THE CBI has raised concerns over the high valuation of the Kingfisher Airlines brand by its lenders and questioned them on why they used it as collateral while extending loans to the Vijay Mallya-promoted company.
The Central Bureau of Investigation (CBI) has raised concerns over the high valuation of the Kingfisher Airlines brand by its lenders and questioned them on why they used it as collateral while extending loans to the Vijay Mallya-promoted company.
“Lending on the brand value of Kingfisher Airlines is a major concern. We have questioned the banks. It is basically an intangible asset. We are digging into the issue,” said CBI sources.
In its 2012-13 annual report, Kingfisher Airlines had said that at its peak it was the largest airline in India, with a five-star rating from Skytrax. A brand valuation by consultancy firm, Grant Thornton put its value at $550 million (Rs 3,000 crore) on resumption of operations. The airline’s brand had been registered separately from the Kingfisher beer trademark.
The airlines brand name was pledged to 14 lenders, including State Bank of India (SBI), IDBI Bank, Punjab National Bank, Bank of India and Bank of Baroda under a debt recast agreement in which loans valuing Rs 6,500 crore were restructured and converted into equity.
According to a banker, who did not wish to be named, it is not common for banks to accept brands as collateral. “None of the banks in India have capitalised brand value in their balance sheets. It is an intangible asset,” said the banker. The CBI is currently investigating a case against Kingfisher Airlines and its former management for cheating and defrauding 17 banks of at least Rs 7,000 crore.
According to CBI sources, the amount involved in the alleged fraud by Kingfisher and its promoter may increase. The agency has already pulled up banks for not registering a complaint against the grounded airlines or its promoter despite the default. Kingfisher and SBI did not respond to emails seeking comment.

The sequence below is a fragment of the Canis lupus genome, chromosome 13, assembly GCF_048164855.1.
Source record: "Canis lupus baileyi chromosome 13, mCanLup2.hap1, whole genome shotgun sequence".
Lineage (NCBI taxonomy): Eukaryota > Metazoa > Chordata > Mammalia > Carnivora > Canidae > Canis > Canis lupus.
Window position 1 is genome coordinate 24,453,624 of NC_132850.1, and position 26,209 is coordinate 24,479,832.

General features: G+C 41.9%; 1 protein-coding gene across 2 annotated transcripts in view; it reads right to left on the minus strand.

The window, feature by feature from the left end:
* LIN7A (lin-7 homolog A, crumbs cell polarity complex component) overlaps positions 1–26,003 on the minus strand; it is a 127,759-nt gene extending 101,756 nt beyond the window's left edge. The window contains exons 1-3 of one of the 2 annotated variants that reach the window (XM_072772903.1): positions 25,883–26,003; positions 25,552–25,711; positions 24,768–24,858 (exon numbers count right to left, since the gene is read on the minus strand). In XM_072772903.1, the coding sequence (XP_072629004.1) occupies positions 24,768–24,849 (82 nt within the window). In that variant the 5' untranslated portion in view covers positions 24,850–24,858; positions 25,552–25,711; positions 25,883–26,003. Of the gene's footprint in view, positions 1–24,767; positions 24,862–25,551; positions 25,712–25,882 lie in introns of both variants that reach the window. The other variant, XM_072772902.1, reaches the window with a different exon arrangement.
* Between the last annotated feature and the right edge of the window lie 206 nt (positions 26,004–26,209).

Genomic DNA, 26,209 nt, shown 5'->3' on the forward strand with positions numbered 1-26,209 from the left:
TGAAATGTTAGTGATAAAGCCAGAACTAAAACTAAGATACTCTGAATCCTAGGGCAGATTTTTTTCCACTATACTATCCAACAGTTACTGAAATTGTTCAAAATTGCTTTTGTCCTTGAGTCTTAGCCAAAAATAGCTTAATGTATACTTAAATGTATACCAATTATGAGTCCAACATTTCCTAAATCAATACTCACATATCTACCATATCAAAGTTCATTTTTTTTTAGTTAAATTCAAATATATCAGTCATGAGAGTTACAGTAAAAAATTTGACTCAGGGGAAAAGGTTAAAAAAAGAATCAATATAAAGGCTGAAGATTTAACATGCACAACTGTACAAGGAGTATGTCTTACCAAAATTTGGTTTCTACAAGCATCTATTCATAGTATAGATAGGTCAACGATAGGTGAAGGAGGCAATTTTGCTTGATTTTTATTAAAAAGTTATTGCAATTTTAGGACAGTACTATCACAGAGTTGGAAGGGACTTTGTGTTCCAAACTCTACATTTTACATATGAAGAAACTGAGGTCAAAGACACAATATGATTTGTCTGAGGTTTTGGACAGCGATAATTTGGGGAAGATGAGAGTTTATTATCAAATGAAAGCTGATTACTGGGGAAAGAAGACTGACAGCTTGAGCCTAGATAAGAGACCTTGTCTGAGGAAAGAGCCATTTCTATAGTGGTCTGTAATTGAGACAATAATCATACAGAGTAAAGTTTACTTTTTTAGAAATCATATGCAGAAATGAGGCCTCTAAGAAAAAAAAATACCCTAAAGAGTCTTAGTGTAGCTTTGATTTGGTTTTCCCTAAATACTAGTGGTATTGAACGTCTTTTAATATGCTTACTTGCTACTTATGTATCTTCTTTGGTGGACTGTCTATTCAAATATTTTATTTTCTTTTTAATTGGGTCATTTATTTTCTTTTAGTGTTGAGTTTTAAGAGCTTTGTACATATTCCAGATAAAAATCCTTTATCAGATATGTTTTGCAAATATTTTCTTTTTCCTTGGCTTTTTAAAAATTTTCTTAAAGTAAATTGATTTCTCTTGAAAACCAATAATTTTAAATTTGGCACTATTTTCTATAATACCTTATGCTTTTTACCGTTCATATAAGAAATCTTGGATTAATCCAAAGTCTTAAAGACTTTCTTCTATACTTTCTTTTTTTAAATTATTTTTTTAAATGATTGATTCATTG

The CBI, too, did not respond to emails seeking official comment. In April 2014, after Kingfisher defaulted on loans, the banks put up nine pledged trademarks of the airlines for sale. However, SBICAP Trustee Co. Ltd (STCL), a wholly owned subsidiary of SBI Capital Markets, which had sought an expression of interest (EoI) from parties to acquire the trademarks, did not get any serious bids for the trademarks. The nine trademarks that remain unsold include Fly Kingfisher, Flying Models, Funliner, Fly the Good Times, Kingfisher and Flying Bird Device, registered in the name of Kingfisher Airlines or held by the UB Group but transferred to the airline for use.
Brand consultant Harish Bijoor, owner of Harish Bijoor Consults Inc, said banks will never be able to monetise the Kingfisher Airlines brand as the mother brand Kingfisher primarily represents a completely different category of product — beer owned by United Breweries. “There can be no sole ownership of the Kingfisher brand. So essentially, the Kingfisher Airlines brand that the banks hold is a dud. Banks will never be able to sell the trademarks,” said Bijoor.
The banker, who spoke to The Indian Express, also said that banks would not be able to monetise the Kingfisher brand till they get an injunction from a court restricting United Breweries from using the Kingfisher trademark.
In the past, United Breweries has clarified that it fully owns the Kingfisher brand that is registered by the company under trademark classes pertaining to alcoholic beverages and that this hasn’t been hypothecated or pledged to any lender to secure loans. In a separate development, SBI has moved four applications against Mallya in the debt recovery tribunal (DRT) at Bengaluru. SBI’s application has asked for impounding of Mallya’s passport, his arrest, first right to the $75 million settlement of Mallya with Diageo and a full disclosure of his assets in India and abroad.